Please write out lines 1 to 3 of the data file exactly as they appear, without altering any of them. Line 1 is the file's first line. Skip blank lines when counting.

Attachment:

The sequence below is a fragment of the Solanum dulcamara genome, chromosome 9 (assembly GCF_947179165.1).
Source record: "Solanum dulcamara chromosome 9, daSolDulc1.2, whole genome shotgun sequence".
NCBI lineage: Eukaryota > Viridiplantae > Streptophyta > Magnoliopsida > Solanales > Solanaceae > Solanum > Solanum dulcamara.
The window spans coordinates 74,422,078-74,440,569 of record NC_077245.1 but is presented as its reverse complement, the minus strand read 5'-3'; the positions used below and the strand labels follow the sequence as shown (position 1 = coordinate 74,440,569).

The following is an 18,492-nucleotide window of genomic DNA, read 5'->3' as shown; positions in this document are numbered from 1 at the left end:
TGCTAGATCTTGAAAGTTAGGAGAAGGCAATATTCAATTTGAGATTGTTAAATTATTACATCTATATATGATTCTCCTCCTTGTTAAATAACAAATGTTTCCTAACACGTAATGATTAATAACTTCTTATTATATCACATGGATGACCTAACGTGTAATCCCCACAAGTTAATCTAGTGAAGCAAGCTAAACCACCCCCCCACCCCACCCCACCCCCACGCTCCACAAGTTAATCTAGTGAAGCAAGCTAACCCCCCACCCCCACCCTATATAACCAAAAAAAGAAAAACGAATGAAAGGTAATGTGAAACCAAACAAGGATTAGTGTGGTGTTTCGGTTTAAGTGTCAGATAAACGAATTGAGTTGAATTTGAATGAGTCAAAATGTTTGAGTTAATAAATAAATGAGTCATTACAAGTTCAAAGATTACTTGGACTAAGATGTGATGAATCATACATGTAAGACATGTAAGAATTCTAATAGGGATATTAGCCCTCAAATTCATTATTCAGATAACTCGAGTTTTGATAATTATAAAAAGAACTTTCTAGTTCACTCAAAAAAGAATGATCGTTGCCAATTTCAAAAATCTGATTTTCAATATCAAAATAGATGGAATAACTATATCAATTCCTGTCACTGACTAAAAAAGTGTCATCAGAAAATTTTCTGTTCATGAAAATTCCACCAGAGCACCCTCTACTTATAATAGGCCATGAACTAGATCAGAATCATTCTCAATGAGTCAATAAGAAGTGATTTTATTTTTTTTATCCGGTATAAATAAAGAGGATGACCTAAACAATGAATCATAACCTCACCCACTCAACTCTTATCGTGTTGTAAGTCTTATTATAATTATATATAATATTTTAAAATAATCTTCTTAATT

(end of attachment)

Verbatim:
The sequence below is a fragment of the Solanum dulcamara genome, chromosome 9 (assembly GCF_947179165.1).
Source record: "Solanum dulcamara chromosome 9, daSolDulc1.2, whole genome shotgun sequence".
NCBI lineage: Eukaryota > Viridiplantae > Streptophyta > Magnoliopsida > Solanales > Solanaceae > Solanum > Solanum dulcamara.